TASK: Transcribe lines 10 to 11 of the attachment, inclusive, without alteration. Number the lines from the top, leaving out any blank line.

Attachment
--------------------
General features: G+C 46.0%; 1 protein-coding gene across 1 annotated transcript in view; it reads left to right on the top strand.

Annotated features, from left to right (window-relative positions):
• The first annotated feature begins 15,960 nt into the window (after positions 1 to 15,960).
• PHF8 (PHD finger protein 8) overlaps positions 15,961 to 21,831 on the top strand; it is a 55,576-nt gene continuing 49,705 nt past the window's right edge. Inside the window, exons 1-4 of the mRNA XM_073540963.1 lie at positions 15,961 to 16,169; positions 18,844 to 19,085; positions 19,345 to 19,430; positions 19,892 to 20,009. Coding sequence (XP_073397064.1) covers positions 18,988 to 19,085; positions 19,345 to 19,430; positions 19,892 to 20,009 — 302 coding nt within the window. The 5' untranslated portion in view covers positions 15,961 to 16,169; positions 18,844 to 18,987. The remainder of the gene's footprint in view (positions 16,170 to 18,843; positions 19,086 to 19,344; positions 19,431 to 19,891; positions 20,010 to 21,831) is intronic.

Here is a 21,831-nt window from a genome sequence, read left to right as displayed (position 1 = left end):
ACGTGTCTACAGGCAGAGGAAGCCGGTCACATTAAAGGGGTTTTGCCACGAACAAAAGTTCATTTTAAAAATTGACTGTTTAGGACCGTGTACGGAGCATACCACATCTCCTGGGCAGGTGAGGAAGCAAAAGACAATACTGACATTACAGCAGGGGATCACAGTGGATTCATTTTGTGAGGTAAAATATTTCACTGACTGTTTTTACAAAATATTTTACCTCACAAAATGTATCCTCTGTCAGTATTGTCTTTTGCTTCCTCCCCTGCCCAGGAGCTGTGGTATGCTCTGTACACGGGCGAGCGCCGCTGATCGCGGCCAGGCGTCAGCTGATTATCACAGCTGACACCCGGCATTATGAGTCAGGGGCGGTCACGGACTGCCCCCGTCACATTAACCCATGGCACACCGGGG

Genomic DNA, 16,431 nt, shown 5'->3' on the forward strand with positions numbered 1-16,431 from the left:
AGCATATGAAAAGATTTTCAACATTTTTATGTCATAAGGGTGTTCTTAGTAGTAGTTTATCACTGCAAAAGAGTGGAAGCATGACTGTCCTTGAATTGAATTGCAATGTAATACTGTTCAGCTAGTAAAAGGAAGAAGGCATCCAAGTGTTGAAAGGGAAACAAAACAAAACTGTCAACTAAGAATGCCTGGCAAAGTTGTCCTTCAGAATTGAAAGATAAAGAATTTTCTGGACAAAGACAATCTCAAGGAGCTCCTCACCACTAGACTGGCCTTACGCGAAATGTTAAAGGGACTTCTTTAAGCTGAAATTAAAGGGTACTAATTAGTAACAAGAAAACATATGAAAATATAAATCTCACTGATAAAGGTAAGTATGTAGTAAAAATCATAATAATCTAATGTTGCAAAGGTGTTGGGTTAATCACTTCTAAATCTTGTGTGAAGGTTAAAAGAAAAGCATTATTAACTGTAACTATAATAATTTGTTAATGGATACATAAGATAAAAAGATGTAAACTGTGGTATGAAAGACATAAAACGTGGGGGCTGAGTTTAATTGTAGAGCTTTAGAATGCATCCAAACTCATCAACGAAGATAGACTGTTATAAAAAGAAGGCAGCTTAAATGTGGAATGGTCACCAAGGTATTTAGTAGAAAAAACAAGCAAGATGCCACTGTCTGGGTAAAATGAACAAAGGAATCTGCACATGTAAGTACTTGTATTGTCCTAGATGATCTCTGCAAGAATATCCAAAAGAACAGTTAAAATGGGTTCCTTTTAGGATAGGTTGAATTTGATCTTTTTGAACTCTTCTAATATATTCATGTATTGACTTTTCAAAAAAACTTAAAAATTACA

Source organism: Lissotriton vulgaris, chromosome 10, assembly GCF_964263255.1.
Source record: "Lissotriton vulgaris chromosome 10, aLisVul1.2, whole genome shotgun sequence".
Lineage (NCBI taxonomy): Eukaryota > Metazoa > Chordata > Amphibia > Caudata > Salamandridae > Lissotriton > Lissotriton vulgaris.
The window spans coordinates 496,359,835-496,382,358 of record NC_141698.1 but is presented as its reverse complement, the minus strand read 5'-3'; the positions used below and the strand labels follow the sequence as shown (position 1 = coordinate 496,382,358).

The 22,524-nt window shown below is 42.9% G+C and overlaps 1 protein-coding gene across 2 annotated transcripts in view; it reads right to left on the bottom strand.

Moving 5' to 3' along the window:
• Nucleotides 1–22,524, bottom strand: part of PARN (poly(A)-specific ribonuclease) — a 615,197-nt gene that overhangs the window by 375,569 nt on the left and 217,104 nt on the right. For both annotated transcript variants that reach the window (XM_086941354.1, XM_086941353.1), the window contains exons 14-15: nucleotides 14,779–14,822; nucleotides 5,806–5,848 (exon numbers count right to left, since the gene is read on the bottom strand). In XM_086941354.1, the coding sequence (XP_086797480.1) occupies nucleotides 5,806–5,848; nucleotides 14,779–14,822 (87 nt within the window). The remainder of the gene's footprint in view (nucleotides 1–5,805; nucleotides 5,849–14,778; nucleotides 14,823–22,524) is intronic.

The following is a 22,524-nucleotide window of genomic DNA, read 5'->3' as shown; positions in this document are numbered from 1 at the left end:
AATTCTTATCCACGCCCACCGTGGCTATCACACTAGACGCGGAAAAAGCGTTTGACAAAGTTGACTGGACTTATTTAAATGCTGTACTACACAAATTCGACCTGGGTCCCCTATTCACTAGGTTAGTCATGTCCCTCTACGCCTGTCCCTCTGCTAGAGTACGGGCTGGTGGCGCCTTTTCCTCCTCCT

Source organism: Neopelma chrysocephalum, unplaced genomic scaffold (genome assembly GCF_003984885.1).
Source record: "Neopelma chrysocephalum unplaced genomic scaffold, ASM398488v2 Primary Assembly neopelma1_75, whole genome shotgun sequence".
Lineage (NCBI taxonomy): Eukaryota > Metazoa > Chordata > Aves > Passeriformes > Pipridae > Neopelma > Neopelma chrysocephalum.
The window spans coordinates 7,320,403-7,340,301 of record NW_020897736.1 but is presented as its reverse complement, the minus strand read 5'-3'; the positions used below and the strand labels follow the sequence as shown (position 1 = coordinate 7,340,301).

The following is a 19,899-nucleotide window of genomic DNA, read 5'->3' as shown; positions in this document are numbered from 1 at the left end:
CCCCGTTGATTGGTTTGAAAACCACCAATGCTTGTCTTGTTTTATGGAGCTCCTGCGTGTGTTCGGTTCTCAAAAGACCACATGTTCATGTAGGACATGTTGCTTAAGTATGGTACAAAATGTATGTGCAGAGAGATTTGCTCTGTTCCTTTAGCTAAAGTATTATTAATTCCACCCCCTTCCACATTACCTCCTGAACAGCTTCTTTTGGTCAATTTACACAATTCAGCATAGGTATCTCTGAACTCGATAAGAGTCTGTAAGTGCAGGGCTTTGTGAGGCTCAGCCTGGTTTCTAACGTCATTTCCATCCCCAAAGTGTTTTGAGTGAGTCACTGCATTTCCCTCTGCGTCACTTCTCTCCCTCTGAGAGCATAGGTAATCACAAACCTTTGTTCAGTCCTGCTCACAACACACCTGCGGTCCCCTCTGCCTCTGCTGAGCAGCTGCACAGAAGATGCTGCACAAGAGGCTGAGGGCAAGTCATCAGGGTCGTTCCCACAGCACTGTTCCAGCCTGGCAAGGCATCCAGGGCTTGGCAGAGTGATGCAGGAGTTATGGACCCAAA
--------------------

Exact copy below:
Source record: "Lissotriton vulgaris chromosome 10, aLisVul1.2, whole genome shotgun sequence".
Lineage (NCBI taxonomy): Eukaryota > Metazoa > Chordata > Amphibia > Caudata > Salamandridae > Lissotriton > Lissotriton vulgaris.